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The War In Ukraine—A Look Back And Ahead At Resistance And Resilience

Ukraine still stands and democracy and hope remain defiantly alive.

A woman with angel wings in Ukrainian colors stands in front of the Old Opera House.
Frank Rumpenhorst/picture alliance via Getty Images

It was Ukraine’s “longest day,” said President Volodymyr Zelenskyy. But the nation’s valiant struggle against a larger, murderous enemy, and its considerable successes in repelling Russian aggression, proved that “every tomorrow is worth fighting for.”

On this one year anniversary of the full-scale invasion of Ukraine by Vladimir Putin’s Russia, let us take a look back at how that longest day turned into the longest year, one marked by horror and death but also by incredible resilience and courage.

To frame such a huge topic, we’ll compare Putin’s initial goal of a quick victory to where things have wound up after one year and take measure of the West’s response.

In nearly every respect, despotic Russia has failed and continues to fail, while Ukraine still stands and democracy and hope remain defiantly alive.

The day the tanks rolled in.

For weeks leading up to February 24, 2022, the Russian military had been amassing a huge force across the Ukrainian border comprising around one-third of its armed forces.

Despite this obvious show of force and the immediate threat it posed, Russian foreign spokespersons assured the West that there was no plan for an invasion, some even dismissing the idea sincerely because they, too, could never have believed Putin would actually order it.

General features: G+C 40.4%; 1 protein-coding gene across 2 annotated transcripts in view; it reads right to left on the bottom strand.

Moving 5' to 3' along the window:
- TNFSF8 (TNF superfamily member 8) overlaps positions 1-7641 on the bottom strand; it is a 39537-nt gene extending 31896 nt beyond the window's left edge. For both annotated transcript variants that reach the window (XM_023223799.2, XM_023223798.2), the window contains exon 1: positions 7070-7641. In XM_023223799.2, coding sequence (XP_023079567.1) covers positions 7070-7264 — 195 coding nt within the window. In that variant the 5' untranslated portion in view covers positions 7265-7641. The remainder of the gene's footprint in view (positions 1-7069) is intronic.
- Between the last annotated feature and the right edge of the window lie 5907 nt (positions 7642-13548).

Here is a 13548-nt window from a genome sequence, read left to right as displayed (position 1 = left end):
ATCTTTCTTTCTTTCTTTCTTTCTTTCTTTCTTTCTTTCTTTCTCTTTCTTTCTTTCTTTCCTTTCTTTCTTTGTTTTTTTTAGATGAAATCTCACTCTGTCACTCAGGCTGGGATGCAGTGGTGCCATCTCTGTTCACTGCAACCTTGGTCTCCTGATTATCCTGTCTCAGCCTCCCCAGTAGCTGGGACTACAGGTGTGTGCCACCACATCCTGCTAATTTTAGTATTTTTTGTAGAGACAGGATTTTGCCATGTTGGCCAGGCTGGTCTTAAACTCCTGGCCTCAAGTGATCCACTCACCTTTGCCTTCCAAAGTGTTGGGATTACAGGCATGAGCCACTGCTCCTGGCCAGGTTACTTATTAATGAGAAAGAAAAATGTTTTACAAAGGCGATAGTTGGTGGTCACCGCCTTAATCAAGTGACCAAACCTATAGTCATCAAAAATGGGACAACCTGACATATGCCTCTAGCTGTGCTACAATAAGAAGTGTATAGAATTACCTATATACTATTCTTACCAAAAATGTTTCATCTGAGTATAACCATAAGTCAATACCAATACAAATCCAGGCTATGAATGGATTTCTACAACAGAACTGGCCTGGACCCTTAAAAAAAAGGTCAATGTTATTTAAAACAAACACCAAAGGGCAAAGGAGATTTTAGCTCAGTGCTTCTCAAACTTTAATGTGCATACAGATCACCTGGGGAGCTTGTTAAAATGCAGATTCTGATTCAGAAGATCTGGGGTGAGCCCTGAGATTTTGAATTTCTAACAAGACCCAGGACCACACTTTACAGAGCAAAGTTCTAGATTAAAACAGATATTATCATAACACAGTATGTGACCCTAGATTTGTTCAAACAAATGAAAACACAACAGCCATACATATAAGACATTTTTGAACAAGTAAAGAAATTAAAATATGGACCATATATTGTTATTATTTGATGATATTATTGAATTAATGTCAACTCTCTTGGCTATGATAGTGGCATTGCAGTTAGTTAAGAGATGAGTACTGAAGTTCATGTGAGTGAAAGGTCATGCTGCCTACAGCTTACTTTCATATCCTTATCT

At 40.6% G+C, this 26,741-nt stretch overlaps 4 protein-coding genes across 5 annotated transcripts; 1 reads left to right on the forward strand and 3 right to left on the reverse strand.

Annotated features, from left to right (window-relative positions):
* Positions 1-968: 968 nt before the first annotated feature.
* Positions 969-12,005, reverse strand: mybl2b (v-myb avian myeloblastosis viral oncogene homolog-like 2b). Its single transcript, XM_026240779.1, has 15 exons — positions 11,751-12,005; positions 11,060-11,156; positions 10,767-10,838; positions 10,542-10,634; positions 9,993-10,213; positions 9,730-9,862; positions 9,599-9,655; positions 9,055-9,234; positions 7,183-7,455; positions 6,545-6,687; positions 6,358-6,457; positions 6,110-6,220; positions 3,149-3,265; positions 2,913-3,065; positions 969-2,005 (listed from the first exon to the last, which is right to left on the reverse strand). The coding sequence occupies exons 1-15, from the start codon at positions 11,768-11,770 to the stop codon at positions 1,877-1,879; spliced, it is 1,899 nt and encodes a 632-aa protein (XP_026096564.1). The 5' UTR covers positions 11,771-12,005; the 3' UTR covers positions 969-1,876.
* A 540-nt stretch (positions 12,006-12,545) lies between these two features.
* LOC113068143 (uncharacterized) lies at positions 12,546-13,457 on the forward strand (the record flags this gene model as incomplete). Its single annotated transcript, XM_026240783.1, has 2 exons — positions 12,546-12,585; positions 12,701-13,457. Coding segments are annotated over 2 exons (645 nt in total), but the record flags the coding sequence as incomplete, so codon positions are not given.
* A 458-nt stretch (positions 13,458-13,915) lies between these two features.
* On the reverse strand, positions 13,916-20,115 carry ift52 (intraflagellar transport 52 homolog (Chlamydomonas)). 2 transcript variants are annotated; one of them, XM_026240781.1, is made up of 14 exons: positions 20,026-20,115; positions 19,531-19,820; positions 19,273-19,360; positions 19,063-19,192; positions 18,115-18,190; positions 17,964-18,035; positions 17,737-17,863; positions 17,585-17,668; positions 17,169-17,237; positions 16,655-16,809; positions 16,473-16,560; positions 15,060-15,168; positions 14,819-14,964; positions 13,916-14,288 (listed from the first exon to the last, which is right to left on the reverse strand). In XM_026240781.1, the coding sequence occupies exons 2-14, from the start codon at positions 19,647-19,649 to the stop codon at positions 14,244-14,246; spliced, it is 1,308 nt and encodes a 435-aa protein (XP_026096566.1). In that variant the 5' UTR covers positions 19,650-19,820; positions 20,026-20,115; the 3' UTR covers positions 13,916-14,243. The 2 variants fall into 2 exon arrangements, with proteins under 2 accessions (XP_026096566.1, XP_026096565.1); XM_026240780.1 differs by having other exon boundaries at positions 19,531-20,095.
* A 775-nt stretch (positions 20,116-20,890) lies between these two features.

Such a move, after all, would hurl Europe into the biggest land war since World War II, isolate and bring condemnation down on Russia, and bog Putin down with a likely long-term resistance from a population hostile to the enemy occupiers.

But the Russian leader had been planning and dreaming of the day for many years, speaking about the glories of the former Russian empire and the Soviet Union. “Reunification” with Ukraine was, to the new czar, a political and cultural imperative.

Indeed, in the minds of many Ukrainians, the war actually began eight years earlier with the annexation of Crimea and the insurgency backed by Russia in the eastern part of the country known as the Donbas.

It was Putin’s illegal seizure of territory back then that led to the first round of Russian sanctions. Whether Putin would expand upon Russian territorial gains was an open question in early 2022 and only now with hindsight seems obvious.

Russia underestimates the initial Ukrainian response.

Putin’s generals and military advisers predicted that Ukraine and its government would collapse in a matter of days, and they didn’t prepare for a long battle let alone a protracted war.

But Putin’s “special military operation,” which had Russian armored divisions invading from multiple prongs along the long border with its neighbor, misjudged the ferocity and resolve of the Ukrainian military.

Unlike Russian troops, which include many less experienced conscripts, Ukrainian forces had been hardened by nine years of war and had received extensive training and supplies from the West.

And importantly, Putin failed at the outset to decapitate the Ukrainian government.

Instead, Zelenskyy and his cabinet went on a war footing, reassuring the people of Ukraine that their leaders were still in the country and working to organize the nation’s armed defense. Zelenskyy, swapping his suit and tie for combat fatigues, famously refused Western offers to escort him to safety. “The fight is here; I need ammunition, not a ride,” Zelensky responded to the offer, per the Ukraine embassy in Britain.

To emphasize the point, Zelenskyy broadcast himself live on the streets and later from undisclosed locations in Kyiv.